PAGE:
In his petition for federal habeas relief, the petitioner raises four claims. Dkt. No. 1 at 6-9. In ground one, he asserts that the prosecution violated his “6th Amend. rights (Confrontation), ” when the prosecution did not produce at trial a trash collector involved “in the trash pull investigation.” Id. at 6. The petitioner argues that he “did not have a prior opportunity to cross-examine the trash collector.” The court interprets this as a claim under the Sixth Amendment’s confrontation clause. Id.

         In ground two, the petitioner states that “[t]he police failed to preserve material evidence from the trash pull, ” and that this “violated the 14th Amendment Due Process Clause.” Id. at 7. According to the petitioner, the “[p]olice conducted a ‘trash pull’ allegedly from the curbside of the target residence.” Id. The officers took the evidence to their department to search the materials, and allegedly discovered contraband inside the petitioner’s trash. Id. The petitioner alleges that the officers did not photograph the trash bags and did not catalog the evidence obtained from the trash bags. Id. The court interprets this as a failure to preserve evidence claim arising under the Due Process Clause of the Fourteenth Amendment.

         In ground three, the petitioner combines the allegations raised in claims one and two and asserts that the destruction of the material evidence and the failure to produce the trash collector “denied [him] a complete and meaningful opportunity to present a defense guaranteed by the 14th amend. Due Process Clause.” Id. at 8.

         In ground four, he states that these same occurrences “denied [him] a fundamentally fair trial guaranteed by the 14th amend. Due Process Clause.” Id. at 9.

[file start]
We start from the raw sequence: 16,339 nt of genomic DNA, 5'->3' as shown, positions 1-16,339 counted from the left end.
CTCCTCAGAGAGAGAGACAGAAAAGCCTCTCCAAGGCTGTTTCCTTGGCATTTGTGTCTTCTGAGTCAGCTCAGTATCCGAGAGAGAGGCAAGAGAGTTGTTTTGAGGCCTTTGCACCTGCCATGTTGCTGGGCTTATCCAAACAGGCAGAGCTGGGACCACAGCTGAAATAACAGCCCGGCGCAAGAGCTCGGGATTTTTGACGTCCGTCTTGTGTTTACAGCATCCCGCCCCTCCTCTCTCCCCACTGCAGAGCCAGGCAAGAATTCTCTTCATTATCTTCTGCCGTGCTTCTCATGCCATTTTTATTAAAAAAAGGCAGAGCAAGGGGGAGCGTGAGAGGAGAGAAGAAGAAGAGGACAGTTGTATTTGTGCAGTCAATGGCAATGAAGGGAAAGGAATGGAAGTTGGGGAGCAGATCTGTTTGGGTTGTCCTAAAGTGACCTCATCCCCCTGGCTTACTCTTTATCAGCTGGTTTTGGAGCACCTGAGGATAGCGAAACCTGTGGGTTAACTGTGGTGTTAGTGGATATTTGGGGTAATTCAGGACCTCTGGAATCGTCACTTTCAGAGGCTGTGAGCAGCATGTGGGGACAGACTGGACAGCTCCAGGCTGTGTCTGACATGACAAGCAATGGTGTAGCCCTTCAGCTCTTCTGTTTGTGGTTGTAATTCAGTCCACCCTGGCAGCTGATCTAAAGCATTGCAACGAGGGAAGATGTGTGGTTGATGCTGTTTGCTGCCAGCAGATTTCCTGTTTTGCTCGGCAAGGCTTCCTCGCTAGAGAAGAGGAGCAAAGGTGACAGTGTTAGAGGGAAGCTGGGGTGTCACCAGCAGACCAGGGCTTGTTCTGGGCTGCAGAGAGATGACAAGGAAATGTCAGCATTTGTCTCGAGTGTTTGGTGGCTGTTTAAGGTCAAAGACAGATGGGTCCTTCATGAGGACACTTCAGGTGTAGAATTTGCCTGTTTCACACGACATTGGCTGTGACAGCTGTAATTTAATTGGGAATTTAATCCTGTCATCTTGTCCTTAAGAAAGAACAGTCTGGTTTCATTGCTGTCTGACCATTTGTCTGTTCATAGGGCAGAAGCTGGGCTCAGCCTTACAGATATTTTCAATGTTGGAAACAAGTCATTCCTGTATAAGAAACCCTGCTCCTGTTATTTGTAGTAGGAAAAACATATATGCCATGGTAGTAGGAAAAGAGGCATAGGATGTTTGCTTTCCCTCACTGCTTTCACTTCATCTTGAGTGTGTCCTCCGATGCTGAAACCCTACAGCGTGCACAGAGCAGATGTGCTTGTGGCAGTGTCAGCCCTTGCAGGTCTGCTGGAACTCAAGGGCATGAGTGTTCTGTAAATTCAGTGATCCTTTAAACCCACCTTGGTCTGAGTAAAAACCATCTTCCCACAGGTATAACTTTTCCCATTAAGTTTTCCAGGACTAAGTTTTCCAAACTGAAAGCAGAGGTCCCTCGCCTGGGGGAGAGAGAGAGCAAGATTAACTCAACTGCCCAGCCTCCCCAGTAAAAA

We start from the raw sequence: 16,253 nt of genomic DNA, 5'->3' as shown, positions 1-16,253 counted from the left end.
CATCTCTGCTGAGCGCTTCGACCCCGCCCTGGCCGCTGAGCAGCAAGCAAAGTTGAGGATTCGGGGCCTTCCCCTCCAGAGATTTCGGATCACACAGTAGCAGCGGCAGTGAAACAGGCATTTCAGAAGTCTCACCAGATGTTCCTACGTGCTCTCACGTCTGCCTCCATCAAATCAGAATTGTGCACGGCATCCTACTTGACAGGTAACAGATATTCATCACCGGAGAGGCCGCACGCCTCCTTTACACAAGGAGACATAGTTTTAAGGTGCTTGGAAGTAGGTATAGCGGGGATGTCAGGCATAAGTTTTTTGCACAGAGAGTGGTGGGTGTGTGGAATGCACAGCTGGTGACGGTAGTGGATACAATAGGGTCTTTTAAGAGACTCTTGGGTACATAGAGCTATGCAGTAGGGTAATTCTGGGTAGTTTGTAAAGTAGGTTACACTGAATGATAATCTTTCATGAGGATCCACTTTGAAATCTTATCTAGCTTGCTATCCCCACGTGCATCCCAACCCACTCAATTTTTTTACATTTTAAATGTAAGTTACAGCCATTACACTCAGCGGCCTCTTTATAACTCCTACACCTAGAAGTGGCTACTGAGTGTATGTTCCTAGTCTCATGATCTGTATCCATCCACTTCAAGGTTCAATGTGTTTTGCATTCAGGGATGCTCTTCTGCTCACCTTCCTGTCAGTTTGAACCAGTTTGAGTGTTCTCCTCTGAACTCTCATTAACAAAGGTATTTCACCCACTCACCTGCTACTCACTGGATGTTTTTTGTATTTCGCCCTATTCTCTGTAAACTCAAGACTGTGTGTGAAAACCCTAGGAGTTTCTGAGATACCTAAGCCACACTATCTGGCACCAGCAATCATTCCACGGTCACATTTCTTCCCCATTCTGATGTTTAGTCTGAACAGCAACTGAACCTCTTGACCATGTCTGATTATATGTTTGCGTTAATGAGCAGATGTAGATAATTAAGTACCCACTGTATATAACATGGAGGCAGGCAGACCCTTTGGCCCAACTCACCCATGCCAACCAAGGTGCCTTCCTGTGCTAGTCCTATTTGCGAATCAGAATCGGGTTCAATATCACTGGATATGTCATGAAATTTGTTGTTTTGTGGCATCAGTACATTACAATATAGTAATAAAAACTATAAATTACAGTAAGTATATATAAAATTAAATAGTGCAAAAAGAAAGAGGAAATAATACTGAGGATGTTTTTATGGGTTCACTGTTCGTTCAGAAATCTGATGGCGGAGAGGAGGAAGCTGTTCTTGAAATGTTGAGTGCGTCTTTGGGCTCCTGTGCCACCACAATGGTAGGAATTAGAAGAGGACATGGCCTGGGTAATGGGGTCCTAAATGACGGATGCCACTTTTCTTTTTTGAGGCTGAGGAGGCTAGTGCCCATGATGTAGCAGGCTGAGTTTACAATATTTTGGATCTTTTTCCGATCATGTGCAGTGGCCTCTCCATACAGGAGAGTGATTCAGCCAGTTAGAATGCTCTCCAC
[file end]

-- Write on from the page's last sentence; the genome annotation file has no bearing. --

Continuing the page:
While the petitioner presents his claims in four grounds, a review of those grounds demonstrates that he raises two main issues, both arising out of the same set of facts. He alleges that the state’s failure to present the trash collector as a witness violated his Sixth Amendment confrontation clause rights, and that both the failure to produce the trash collector and the state’s failure to preserve the evidence that resulted from the trash pull violated his Fourteenth Amendment due process rights.

         II. EXHAUSTION OF REMEDIES

         In order to decide whether to allow this case to move forward, the court first must determine whether the petitioner appears, on the face of his petition, to have exhausted his state remedies on these claims. Section 2254 states, “An application for a writ of habeas corpus on behalf of a person in custody pursuant to the judgment of a State court shall not be granted unless it appears that . . . the applicant has exhausted the remedies available in the courts of the State . . . .” The United States Court of Appeals for the Seventh Circuit has held that a district court judge cannot consider the merits of a petitioner’s habeas argument “unless the state courts have had a full and fair opportunity to review them.” Farrell v. Lane, 939 F.2d 409, 410 (7th Cir. 1991). This means, basically, that before a person can get a federal judge to review his arguments on a habeas petition, that person first must appeal the issue all the way up to the highest court in the state for a ruling on the merits. Lieberman v. Thomas, 505 F.3d 665, 669 (7th Cir. 2007) (citations omitted). When a federal judge reviews a petition and realizes that the petitioner has not exhausted his state-court remedies, the judge may either dismiss the case entirely, stay the federal case ...